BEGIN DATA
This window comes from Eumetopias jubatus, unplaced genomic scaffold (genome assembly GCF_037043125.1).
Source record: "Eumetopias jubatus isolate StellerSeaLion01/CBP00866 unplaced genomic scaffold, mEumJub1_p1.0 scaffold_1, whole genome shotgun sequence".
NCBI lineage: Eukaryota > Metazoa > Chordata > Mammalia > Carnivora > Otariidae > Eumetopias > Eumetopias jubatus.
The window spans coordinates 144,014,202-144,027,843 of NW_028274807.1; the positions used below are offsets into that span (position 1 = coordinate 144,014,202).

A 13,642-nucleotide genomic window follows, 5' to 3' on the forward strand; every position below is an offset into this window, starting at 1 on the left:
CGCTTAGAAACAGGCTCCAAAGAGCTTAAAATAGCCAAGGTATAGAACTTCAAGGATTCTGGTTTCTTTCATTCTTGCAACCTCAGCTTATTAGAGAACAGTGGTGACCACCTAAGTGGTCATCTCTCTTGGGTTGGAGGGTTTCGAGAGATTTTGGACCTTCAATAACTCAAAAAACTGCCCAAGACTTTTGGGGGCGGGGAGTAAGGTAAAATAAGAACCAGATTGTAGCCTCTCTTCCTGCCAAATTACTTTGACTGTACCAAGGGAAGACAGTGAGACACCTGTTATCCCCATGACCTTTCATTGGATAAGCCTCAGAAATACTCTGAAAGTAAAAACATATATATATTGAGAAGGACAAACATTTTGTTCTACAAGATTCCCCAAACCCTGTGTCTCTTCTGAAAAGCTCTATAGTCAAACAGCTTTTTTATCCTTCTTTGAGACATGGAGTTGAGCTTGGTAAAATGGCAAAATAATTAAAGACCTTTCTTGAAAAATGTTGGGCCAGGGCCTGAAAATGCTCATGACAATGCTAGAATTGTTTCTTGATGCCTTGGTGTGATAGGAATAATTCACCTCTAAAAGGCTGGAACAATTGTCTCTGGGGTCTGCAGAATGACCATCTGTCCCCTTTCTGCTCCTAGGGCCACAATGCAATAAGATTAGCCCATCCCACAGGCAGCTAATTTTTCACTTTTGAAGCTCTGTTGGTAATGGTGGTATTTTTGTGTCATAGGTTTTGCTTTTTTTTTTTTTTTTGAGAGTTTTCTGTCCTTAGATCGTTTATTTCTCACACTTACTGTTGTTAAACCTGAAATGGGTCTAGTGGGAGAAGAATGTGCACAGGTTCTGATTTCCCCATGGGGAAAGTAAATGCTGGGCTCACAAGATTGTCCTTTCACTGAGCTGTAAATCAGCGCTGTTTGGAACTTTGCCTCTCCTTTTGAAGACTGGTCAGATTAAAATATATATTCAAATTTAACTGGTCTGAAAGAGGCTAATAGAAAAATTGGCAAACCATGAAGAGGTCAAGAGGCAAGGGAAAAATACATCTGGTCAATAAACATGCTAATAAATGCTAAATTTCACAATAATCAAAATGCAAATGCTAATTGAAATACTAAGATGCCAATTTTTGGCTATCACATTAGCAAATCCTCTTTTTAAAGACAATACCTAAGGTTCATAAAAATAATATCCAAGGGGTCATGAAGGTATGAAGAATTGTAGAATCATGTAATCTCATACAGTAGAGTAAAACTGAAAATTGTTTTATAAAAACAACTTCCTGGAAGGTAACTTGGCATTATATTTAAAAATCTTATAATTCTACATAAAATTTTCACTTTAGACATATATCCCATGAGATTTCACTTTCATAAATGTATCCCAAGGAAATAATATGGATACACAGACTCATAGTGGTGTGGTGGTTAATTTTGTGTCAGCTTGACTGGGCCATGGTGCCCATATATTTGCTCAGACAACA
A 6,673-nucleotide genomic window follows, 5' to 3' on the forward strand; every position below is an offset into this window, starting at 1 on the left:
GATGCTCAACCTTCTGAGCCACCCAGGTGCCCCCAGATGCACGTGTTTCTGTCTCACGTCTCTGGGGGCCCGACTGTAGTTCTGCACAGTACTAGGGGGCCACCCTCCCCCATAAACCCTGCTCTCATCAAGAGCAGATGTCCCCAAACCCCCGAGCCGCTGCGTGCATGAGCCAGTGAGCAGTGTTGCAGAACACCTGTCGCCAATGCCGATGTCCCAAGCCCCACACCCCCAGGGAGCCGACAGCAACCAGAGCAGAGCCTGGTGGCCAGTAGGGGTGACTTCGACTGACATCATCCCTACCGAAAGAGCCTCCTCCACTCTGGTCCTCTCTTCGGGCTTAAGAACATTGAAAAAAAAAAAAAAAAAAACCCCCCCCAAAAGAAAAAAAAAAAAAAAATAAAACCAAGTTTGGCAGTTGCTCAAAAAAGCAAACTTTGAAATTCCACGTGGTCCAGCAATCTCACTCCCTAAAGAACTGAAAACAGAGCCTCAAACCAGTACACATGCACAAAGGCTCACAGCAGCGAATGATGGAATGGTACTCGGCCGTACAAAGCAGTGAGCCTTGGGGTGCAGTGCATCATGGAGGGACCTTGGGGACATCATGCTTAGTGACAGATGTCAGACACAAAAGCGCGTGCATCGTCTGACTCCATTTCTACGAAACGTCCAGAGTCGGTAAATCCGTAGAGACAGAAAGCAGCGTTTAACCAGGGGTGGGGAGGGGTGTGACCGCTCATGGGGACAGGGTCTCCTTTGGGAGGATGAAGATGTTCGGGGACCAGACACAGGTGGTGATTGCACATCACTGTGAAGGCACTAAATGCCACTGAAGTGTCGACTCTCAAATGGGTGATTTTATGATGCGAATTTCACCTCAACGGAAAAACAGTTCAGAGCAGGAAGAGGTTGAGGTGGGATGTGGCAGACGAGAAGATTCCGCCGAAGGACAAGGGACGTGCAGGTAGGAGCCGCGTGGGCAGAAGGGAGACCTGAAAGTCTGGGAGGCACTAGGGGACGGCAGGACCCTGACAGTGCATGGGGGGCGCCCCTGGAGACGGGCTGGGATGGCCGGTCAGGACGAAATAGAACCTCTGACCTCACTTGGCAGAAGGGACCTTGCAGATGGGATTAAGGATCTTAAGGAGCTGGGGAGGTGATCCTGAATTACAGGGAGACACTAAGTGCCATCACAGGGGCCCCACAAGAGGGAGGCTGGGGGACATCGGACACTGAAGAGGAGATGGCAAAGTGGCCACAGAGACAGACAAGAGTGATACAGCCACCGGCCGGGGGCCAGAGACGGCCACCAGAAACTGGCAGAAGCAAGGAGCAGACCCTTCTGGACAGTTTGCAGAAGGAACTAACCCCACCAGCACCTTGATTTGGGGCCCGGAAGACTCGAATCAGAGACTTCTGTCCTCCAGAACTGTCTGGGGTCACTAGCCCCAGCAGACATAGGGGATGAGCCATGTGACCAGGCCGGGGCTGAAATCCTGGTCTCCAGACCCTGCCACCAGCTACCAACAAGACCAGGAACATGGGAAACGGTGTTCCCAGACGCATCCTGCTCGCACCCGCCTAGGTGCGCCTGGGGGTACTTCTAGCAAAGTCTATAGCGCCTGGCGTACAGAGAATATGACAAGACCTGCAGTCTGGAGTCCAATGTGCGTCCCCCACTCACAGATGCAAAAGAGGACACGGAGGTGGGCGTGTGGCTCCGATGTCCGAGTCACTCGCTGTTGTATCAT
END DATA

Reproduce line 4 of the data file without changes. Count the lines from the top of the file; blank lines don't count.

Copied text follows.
The window spans coordinates 144,014,202-144,027,843 of NW_028274807.1; the positions used below are offsets into that span (position 1 = coordinate 144,014,202).